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Now What? The Competent AAC User Who Doesn't Want to Talk: A case study

  • Nic Kimmance
  • Marian Nairac
  • Nicole Tumber

This paper aims to explore the challenges of working with AAC users who have the skills to use their systems but not the motivation; and to discuss the impact of shifting focus from linguistic and operational, to social and participatory.


A multi-disciplinary team worked with a mainstream primary-aged child using eye-gaze to access a Tobii C12 VOCA and head switches to access Clicker 5 software. A consultative model has been used, where regular support and advice has been given to parents, the local therapy team and school staff in how to implement the use of AAC in school and at home for communication and recording. The team have focused on using the device for child-led social activities such as accessing email, browsing the internet and playing games. The child explored features of the device independently using Windows Mouse Control, where he has been able to browse the internet and explore other programmes in an unstructured way. Use of the vocabulary package has been focused around constructing and sending emails, which is highly motivating and naturally encourages exploration of the vocabulary set in a way that the child does not associate with 'work'.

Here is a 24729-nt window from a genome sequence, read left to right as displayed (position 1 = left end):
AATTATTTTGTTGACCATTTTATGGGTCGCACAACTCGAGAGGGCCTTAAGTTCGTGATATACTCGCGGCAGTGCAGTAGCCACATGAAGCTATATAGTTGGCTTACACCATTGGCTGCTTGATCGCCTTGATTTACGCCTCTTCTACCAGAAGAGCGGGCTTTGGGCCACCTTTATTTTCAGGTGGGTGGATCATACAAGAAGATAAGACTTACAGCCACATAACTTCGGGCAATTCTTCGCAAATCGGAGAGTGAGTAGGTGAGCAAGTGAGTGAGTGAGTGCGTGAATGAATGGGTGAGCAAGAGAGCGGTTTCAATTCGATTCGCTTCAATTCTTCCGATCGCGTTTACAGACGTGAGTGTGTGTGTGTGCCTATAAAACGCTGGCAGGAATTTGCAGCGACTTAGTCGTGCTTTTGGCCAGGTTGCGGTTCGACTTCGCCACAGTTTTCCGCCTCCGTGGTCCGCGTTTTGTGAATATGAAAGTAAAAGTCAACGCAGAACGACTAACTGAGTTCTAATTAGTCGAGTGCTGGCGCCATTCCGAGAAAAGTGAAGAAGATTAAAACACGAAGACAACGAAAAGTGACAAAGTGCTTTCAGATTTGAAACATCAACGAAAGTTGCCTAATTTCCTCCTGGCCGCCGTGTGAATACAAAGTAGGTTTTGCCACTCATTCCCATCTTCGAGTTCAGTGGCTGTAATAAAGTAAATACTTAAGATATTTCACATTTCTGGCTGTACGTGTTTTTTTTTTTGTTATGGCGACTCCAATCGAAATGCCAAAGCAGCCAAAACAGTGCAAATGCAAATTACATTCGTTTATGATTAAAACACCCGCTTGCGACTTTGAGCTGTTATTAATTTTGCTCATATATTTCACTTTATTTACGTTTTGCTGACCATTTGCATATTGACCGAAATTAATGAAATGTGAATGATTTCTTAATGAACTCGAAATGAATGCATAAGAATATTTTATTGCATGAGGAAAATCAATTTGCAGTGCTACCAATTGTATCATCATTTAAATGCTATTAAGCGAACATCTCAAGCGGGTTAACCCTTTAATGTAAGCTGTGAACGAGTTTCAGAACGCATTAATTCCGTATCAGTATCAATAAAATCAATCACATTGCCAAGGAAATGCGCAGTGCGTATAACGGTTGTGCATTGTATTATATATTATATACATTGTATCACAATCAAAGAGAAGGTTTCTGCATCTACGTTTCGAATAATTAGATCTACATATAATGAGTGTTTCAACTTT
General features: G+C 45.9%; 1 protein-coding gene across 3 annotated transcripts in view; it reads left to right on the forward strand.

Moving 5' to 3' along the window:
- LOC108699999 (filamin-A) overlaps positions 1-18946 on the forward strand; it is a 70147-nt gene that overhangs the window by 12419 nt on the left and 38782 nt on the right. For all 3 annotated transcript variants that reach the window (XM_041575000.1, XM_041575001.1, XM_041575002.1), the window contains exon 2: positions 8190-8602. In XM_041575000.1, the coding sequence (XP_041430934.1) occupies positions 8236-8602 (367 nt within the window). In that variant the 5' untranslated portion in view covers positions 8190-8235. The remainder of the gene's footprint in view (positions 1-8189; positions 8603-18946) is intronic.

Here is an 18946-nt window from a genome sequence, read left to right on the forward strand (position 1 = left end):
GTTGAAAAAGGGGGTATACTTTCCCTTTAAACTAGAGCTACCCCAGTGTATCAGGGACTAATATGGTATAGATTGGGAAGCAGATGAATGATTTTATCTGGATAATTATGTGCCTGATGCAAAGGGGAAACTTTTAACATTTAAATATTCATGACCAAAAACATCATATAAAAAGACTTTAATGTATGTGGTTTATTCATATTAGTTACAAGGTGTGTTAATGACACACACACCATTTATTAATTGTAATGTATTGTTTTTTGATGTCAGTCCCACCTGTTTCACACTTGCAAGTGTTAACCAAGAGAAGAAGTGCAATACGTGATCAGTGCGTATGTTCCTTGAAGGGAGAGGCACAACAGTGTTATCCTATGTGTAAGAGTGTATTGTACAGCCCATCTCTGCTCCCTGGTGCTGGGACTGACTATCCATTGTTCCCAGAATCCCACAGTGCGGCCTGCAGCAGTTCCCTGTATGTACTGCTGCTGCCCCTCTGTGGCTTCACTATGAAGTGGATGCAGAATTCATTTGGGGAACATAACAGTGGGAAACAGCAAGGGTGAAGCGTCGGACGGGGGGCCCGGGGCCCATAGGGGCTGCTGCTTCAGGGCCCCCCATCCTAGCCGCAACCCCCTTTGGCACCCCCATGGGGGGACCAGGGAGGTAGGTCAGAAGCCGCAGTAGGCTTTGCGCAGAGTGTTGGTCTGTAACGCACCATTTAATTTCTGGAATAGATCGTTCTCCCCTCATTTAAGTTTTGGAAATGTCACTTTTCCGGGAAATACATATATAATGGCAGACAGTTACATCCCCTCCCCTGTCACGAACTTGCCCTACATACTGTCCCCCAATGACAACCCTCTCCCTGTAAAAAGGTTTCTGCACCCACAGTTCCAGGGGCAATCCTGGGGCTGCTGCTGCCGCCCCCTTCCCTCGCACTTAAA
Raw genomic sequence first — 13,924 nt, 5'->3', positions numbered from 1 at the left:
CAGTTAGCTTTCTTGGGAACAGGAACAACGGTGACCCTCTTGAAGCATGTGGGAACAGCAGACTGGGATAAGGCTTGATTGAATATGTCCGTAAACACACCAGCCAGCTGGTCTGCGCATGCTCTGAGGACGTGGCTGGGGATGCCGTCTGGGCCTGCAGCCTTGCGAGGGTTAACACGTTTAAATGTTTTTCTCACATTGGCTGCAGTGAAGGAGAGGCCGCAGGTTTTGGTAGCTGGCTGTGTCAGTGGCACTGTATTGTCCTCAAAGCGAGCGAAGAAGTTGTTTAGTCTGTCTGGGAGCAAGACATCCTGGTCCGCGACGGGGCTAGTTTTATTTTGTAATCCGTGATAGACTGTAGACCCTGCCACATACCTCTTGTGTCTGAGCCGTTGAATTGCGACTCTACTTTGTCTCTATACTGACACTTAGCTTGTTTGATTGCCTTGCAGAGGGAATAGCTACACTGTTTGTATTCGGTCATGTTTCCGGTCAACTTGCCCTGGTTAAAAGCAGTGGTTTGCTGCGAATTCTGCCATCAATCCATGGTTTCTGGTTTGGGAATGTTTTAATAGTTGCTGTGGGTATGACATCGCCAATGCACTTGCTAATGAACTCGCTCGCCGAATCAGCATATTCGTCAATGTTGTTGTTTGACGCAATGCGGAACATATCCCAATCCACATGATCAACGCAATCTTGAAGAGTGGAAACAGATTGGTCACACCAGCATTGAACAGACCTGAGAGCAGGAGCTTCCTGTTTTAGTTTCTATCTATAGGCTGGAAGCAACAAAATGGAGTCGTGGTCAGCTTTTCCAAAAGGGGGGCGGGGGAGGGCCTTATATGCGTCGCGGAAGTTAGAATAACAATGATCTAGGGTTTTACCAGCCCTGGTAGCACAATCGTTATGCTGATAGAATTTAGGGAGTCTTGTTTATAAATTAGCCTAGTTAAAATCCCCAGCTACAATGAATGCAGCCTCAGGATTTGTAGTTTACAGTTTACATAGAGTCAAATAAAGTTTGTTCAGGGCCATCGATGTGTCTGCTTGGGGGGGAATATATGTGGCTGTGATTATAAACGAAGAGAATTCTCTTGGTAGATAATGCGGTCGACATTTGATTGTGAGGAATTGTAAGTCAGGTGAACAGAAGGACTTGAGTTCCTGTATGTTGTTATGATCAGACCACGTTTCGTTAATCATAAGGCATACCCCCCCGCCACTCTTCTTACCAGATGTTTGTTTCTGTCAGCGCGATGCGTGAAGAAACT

The child is becoming more engaged with the use of the VOCA where previously this had needed strong adult encouragement and rewards. Some spontaneous communication is now occuring within email. Staff and parents have reported that they feel more relaxed about using the system now that motivation has increased and there is less pressure on 'meeting targets'.


By removing the pressure to use the device for 'work' and prompted communication, VOCA use has become more natural, motivating and allowed greater participation.

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